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Best way to digitize & organize CD and DVD library?
January 9, 2013 12:37 PM   Subscribe

Finishing up a home organization project... I'm facing several boxes of (music) CDs, and one box of (movie) DVDs. What's the best way of digitizing & storing the music & movie files?

Music - I know how to rip a CD into iTunes, but how would one digitize several boxes of CDs? Any preferred/reliable/trustworthy vendors out there?

Movies - I know how to digitize a DVD, but not sure how to retain cinematic resolution, or - just as importantly - how to get a file that resides happily alongside other movies in iTunes. (Would rather not end up with a disk image of the DVD.) Once in iTunes, I should be able to get it on the iPad, stream it through an AppleTV, etc.

Looking for a fully legal solution. This is just for personal storage, to preserve these files before the physical plastic media go bad; no plans for torrenting or otherwise sharing the files.

(Previously: Yes, I've read past questions on formats (1, 2), digitizing documents, and iTunes tips.)
posted by mark7570 to Computers & Internet (7 answers total) 11 users marked this as a favorite
 
For movies: You want to rip it with Handbrake, using an AppleTV preset. Then just drag the resulting file into iTunes. Bam. (This is my own strategy.)
posted by Tomorrowful at 12:49 PM on January 9, 2013 [1 favorite]


If I were you, I would rip CDs myself. I have done similar project with ~170 CDs. Ripping CD is not that a big deal but tagging is pain in the butt. I used Exact Audio Copy and flac encoder.

If you are in Apple Ecosystem, I would make separate ripping using iTunes (Flac format is equivalent of CDs, loseless and open source so you can convert it to any other formats in future)

For Videos, Handbrake, VidCoder are fine.
posted by zaxour at 1:33 PM on January 9, 2013


If I were you, I would rip CDs myself.
Ripping CD is not that a big deal but tagging is pain in the butt.


QFT. Once you know what you want and how to do it ripping is surprisingly easy.

Do you care about accuracy? If so, stay away from iTunes and use either EAC, CUETools, foobar2000, or dBpoweramp for Windows, or XLD for Mac (there might be others I don't know about). All of these can check your rips against the AccurateRip database, and all have special modes of operation you can choose to use if one of your CDs either isn't present on the DB, or can't be verified. For the latter cases you can sometimes fix your rip using CUETools.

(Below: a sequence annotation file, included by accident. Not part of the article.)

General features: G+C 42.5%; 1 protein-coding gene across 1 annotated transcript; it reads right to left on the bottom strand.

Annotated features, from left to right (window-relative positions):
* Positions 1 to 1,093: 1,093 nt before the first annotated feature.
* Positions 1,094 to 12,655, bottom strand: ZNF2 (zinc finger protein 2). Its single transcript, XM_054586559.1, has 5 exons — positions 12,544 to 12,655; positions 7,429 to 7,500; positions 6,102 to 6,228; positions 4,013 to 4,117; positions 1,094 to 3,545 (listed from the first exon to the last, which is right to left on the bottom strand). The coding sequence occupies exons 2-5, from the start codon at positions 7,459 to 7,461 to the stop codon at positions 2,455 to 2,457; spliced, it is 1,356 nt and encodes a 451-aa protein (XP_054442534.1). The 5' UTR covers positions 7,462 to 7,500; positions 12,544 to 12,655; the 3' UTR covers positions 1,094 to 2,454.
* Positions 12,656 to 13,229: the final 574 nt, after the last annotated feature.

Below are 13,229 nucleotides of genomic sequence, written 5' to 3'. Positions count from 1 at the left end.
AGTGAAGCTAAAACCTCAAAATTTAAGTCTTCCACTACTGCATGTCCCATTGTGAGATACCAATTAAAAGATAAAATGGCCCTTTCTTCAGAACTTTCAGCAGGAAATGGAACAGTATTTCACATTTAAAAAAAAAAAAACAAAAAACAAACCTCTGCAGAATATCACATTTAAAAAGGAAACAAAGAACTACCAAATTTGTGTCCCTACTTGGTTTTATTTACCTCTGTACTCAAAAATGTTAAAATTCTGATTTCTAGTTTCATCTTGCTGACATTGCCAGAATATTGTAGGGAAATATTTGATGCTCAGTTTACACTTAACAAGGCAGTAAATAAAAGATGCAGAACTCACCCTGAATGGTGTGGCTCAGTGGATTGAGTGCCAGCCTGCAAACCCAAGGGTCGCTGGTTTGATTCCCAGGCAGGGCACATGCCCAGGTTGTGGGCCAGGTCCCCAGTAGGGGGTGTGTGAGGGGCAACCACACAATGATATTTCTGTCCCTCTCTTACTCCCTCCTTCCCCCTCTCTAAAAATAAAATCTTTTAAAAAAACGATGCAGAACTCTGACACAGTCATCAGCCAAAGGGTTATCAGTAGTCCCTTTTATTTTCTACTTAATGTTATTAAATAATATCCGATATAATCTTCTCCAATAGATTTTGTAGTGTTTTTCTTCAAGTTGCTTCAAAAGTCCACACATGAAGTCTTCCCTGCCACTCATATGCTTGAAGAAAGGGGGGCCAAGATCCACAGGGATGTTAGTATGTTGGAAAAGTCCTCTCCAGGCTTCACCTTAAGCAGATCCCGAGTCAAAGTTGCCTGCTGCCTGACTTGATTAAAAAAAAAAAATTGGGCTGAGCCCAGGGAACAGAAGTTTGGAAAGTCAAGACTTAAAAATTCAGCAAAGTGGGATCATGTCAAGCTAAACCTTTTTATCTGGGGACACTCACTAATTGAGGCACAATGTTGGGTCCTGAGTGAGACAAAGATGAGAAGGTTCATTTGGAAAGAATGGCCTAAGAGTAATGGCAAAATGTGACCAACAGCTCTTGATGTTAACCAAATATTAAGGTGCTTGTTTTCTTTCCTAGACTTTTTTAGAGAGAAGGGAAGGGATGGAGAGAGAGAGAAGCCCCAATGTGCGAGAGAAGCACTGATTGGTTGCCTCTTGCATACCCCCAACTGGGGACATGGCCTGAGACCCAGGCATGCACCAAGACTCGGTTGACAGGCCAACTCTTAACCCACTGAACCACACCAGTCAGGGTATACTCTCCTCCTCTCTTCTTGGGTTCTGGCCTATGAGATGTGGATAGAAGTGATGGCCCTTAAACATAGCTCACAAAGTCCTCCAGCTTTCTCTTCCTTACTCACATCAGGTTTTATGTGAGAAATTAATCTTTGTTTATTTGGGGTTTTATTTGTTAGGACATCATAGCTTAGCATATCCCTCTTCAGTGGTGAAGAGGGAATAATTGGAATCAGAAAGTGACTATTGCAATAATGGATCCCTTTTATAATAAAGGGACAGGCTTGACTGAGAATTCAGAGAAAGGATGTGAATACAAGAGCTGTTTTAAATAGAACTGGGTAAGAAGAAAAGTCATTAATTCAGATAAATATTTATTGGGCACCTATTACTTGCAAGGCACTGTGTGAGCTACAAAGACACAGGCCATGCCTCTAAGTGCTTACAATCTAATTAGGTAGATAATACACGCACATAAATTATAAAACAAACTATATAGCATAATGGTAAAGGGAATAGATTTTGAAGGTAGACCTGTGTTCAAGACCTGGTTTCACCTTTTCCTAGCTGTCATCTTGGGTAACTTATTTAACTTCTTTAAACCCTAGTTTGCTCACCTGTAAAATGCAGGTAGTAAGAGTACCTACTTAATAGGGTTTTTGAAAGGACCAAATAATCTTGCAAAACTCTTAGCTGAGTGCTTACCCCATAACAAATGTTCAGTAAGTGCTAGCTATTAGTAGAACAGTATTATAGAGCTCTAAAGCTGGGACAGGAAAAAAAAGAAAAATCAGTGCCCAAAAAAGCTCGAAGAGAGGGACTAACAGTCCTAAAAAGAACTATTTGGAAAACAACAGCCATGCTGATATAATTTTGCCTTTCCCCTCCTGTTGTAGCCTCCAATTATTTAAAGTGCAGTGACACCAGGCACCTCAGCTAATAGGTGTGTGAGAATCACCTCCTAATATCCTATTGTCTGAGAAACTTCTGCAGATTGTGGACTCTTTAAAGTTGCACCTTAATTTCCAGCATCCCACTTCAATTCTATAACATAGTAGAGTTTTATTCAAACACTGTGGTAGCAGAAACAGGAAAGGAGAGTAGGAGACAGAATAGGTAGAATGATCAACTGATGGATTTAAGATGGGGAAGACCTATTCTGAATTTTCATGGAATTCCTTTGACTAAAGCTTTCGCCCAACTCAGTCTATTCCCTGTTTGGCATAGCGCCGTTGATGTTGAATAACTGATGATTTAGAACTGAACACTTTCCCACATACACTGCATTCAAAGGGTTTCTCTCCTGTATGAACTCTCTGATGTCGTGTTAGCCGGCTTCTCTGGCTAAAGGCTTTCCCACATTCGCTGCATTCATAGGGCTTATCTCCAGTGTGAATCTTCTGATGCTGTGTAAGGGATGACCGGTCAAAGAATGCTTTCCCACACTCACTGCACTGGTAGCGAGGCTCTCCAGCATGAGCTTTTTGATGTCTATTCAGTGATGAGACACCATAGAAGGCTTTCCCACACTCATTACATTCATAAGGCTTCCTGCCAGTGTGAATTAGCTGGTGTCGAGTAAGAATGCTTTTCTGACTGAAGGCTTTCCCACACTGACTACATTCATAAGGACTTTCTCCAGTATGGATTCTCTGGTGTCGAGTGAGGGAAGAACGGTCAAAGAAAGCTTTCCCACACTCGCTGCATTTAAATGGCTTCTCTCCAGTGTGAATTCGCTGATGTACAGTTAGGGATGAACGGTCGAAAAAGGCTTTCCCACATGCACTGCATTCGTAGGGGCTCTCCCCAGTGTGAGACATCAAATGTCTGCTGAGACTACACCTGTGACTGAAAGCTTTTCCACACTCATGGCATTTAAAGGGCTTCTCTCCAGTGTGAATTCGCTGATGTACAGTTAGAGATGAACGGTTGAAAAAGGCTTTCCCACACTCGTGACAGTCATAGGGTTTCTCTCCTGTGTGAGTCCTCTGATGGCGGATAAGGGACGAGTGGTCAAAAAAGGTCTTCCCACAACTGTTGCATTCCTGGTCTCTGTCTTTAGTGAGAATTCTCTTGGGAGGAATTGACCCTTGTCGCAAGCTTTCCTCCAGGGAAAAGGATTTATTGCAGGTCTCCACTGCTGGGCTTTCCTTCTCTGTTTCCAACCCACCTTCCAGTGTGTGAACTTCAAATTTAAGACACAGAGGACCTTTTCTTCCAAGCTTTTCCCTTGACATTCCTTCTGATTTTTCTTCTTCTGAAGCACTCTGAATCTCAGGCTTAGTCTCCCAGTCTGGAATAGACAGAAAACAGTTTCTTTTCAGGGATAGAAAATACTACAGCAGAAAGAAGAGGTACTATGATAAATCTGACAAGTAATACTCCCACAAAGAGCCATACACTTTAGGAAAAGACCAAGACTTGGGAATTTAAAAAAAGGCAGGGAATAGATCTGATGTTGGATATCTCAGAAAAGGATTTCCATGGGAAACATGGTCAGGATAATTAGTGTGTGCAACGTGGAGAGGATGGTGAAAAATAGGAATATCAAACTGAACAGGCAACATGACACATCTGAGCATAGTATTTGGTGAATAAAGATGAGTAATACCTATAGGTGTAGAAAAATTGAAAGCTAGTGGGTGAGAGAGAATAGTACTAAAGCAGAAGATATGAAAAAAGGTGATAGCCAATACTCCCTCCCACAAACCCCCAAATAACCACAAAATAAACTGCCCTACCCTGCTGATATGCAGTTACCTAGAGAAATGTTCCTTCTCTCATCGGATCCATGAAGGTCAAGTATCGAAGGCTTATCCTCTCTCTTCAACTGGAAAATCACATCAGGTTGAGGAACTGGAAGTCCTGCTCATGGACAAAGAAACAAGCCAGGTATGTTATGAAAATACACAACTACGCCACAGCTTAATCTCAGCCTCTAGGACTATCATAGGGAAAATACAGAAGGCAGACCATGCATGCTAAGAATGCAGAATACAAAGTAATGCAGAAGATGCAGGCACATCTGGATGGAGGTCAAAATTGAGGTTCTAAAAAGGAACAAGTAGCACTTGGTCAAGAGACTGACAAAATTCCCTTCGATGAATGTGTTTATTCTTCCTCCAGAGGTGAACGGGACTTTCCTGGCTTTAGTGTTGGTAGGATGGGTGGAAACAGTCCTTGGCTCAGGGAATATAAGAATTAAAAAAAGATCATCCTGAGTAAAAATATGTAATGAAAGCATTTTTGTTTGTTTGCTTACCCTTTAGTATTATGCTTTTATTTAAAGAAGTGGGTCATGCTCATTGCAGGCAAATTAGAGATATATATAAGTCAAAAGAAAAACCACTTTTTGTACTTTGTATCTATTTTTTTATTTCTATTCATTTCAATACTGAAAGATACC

If you don't care about accuracy, then iTunes or whatever ripper you feel comfortable with will be fine.

I agree with the suggestion of ripping to a lossless format. FLAC is the most popular one and the one I'd recommend but ALAC is now open-source as well and I suppose iTunes supports it.
posted by Bangaioh at 2:16 PM on January 9, 2013


Not to derail, but, in the US (where you're located), ripping your DVDs to another format for personal use is not legal. It's a violation of the DMCA, specifically since you have to circumvent DRM to do it.

If you're looking for a "fully legal solution" (your own words), you will not be able to rip your DVDs. Ripping CDs for your own personal use is (still) legal, as much as the RIAA wishes it wasn't.
posted by hanov3r at 7:43 PM on January 9, 2013


For DVDs, I recommend Mac The Ripper. It just straightforwardly copies the VIDEO_TS and AUDIO_TS folders with copy protection removed. So you keep menus, special features, etc., with no transfer artifacts. To play them, use VLC Player.
posted by ThatFuzzyBastard at 10:05 PM on January 9, 2013


hanov3r is correct - handwringing about the legality of what you're doing is a bit pointless since it's illegal right out of the box. It might even be easier to get good rips on BitTorrent than to rip all your disks yourself, and legally it amounts to the same thing. Same thing for the albums really, it would probably take less time to download them all than to rip them all, and at the end of the day the result (a big collection of digital files corresponding to the physical media you own) is the exact same.
posted by signsofrain at 7:17 AM on January 10, 2013


it would probably take less time to download them all than to rip them all, and at the end of the day the result (a big collection of digital files corresponding to the physical media you own) is the exact same

This depends on the OP's CD collection and intentions. If he owns a lot of obscure CDs it might not be that easy finding them all, even more so if he prefers lossless versions, or if he is looking for specific editions of an album with multiple releases (for example, older masters not affected by the loudness war). Additionally, with downloaded files one can never be sure of their origin, think FLAC files that are actually transcoded from MP3.
posted by Bangaioh at 9:26 AM on January 10, 2013


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